By Jef With One F
By Pete Vonder Haar
By Abby Koenig
By Meredith Deliso
By Meredith Deliso
By Craig Hlavaty
By Meredith Deliso
By Abby Koenig
Houston Grand Opera's new production of Hansel and Gretel is indeed a testimony to the genius of famed children's-book author and illustrator Maurice Sendak.
The fanciful sets Sendak has designed for this show truly capture the charm of Engelbert Humperdinck's fairy-tale opera, which is based on the familiar story by the Brothers Grimm. From a high-flying witch on a broomstick, soaring above the stage, to an intriguing gingerbread house nestled in a menacing forest, Sendak's sets are a sight to behold.
But the sets aren't the only reason to see Hansel and Gretel. HGO has assembled a fine cast for this production. At Friday night's premiere, mezzo-soprano Stephanie Novacek and soprano Jane Giering-De Haan were delightful as, respectively, Hansel and Gretel. Although they may have sung a little too softly at the opera's outset, they finished strongly. Their second-act rendition of "Abends will ich schlafen gehn," in which Hansel and Gretel say their prayers before falling asleep in the forest, was deeply moving.
Giering-De Haan also offered a spirited interpretation of the first-act number "BrYderchen, komm tanz mit mir," in which Gretel invites Hansel to dance with her, and a charming treatment of the second-act folksong "Ein Mannlein steht im Walde."
In the adult roles, soprano Mary Lloyd-Davies and baritone James Maddalena were outstanding. Lloyd-Davies played the dual role of Gertrude, Hansel and Gretel's slightly tipsy mother, and the menacing witch, while Maddalena was Peter, the children's dissolute father. Both Lloyd-Davies and Maddalena sang powerfully. Moreover, they added a depth to their characters that is generally not found in other stagings of this opera.
Sopranos Tiffany Jackson and Jennifer Aylmer were memorable in the comparatively minor roles of the Sandman and the Dew Fairy. Jackson sang a stunning rendition of the second-act lullaby "Der kleine Taumann heiss' ich" that was utterly delightful.
The children's chorus, which plays an important role in this opera, was in top form Friday night, singing and acting with enthusiasm, most notably during Hansel and Gretel's climactic final scene.
The choreography was excellent. The inclusion of dance sequences during several of the orchestral interludes was a nice touch and helped to sustain the action, as well as keep up the audience's interest.
Unlike in some productions of Hansel and Gretel (including past ones by HGO), a full orchestra is used. This enables listeners to understand the true depth of Humperdinck's music, especially when, as was the case with conductor Sebastian Lang-Lessing and the HGO Orchestra, the interpretation offered is so delightful.
When Humperdinck and his librettist, Adelheid Wette, fashioned this opera a little more than 100 years ago, they softened several of the aspects of the Grimm Brothers' fairy tale. The children's nasty stepmother in the Grimm Brothers' story is, in Humperdinck's opera, transformed into their mother. And while she and her husband have their faults, they still love their children and go out looking for them when they get lost in the woods. Moreover, the forest here is not a particularly frightening place, even with a witch lurking in the background.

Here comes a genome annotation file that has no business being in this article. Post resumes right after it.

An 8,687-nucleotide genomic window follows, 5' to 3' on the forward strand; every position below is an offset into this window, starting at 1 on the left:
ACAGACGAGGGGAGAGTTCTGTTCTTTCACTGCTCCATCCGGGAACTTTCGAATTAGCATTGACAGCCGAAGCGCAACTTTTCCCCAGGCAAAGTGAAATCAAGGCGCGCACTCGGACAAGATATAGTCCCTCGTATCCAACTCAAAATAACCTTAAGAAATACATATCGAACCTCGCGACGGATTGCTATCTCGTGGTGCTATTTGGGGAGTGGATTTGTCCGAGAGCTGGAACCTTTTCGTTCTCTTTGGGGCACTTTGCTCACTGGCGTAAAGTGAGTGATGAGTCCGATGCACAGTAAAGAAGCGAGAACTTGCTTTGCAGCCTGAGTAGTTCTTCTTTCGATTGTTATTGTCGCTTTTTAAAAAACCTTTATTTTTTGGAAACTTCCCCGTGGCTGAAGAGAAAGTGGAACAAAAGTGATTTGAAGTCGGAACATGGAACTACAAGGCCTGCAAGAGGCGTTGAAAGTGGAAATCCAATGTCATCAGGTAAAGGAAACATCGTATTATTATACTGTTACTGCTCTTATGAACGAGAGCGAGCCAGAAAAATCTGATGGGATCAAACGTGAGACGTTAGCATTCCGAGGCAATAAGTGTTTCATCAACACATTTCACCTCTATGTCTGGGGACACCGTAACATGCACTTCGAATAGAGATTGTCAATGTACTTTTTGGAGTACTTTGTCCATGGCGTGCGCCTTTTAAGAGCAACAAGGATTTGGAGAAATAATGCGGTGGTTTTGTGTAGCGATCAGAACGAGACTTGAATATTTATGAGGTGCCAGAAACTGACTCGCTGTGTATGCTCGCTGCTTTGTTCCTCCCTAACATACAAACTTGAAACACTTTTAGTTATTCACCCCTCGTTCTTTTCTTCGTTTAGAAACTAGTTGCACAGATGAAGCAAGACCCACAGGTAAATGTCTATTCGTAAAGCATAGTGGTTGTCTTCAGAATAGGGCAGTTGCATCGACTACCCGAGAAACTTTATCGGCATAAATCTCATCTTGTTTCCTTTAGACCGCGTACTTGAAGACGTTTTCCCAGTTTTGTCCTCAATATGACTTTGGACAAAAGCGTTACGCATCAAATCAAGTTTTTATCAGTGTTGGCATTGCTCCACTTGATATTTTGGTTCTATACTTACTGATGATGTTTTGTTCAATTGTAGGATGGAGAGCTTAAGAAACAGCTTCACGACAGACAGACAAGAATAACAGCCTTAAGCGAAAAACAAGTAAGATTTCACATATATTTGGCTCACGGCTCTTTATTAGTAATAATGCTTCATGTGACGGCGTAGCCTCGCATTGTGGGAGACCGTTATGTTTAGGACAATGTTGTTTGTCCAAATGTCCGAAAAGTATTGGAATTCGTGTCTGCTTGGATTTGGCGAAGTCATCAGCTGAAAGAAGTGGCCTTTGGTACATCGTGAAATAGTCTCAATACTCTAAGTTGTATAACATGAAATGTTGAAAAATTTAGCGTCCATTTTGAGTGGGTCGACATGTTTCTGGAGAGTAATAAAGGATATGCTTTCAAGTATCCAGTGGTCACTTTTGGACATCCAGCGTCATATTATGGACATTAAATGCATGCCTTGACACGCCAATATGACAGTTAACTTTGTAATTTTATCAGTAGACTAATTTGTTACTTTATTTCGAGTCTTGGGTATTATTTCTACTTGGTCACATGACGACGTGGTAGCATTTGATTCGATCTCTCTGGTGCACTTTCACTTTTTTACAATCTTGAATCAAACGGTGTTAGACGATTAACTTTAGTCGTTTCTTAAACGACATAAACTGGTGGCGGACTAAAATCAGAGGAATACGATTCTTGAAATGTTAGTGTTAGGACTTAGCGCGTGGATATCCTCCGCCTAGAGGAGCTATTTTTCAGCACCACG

Still, under the influence of Sendak and the direction of his collaborator, the Juilliard School's Frank Corsaro, this production attempts to reintroduce some of the original story's more frightening elements and portray Hansel and Gretel's parents in a less favorable light. In this endeavor it's only partially successful. Sure, the mother threatens to use a broom on her children for not doing their chores, and sure, she and her husband like to drink a little too much. However, Hansel and Gretel's family comes across as being more dysfunctional than abusive.
The production is more successful in portraying the forest as a forbidding place. Thunder and lightening accentuate the danger lurking there. However, when the children finally encounter the witch, she's wearing a Technicolor outfit and a foppish hat. She looks more like Mother Goose than someone who would be caught flying around on a broomstick.
But that's okay. Humperdinck obviously didn't intend his opera to be a commentary on child abuse or neglect. To transform it into such would probably require a reworking of both the text and the music -- and then it wouldn't be the same opera. The Technicolor witch, while not particularly scary, is nonetheless one of the production's many delights. Humperdinck himself probably would have approved of her.
Over the past two decades, HGO has staged Hansel and Gretel several times. This is by far its best production of the work. It's captivating from start to finish. Fans of Humperdinck's opera definitely shouldn't miss this production. For that matter, those few who aren't fond of this opera shouldn't miss it either.
Hansel and Gretel plays through November 15 at the Brown Theater, Wortham Theater Center, 500 Texas, 546-0200.
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